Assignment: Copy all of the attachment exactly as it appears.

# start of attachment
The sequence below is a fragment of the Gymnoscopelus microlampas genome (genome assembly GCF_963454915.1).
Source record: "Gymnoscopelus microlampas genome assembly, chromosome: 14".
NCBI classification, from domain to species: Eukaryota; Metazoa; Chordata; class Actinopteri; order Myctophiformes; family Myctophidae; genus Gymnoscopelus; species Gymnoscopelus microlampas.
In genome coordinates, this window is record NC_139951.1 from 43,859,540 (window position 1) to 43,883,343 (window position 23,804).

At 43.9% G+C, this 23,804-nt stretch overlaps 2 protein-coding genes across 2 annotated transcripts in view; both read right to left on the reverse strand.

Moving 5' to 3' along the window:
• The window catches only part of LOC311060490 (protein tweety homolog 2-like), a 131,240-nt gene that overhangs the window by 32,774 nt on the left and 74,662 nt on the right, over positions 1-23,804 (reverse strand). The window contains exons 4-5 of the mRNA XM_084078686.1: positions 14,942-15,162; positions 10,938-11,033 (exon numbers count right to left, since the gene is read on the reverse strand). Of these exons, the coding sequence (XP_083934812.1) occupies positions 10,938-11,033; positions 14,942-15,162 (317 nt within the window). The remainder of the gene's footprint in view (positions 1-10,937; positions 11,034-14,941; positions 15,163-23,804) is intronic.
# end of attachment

The sequence below is a fragment of the Gymnoscopelus microlampas genome (genome assembly GCF_963454915.1).
Source record: "Gymnoscopelus microlampas genome assembly, chromosome: 14".
NCBI classification, from domain to species: Eukaryota; Metazoa; Chordata; class Actinopteri; order Myctophiformes; family Myctophidae; genus Gymnoscopelus; species Gymnoscopelus microlampas.
In genome coordinates, this window is record NC_139951.1 from 43,859,540 (window position 1) to 43,883,343 (window position 23,804).

At 43.9% G+C, this 23,804-nt stretch overlaps 2 protein-coding genes across 2 annotated transcripts in view; both read right to left on the reverse strand.

Moving 5' to 3' along the window:
• The window catches only part of LOC311060490 (protein tweety homolog 2-like), a 131,240-nt gene that overhangs the window by 32,774 nt on the left and 74,662 nt on the right, over positions 1-23,804 (reverse strand). The window contains exons 4-5 of the mRNA XM_084078686.1: positions 14,942-15,162; positions 10,938-11,033 (exon numbers count right to left, since the gene is read on the reverse strand). Of these exons, the coding sequence (XP_083934812.1) occupies positions 10,938-11,033; positions 14,942-15,162 (317 nt within the window). The remainder of the gene's footprint in view (positions 1-10,937; positions 11,034-14,941; positions 15,163-23,804) is intronic.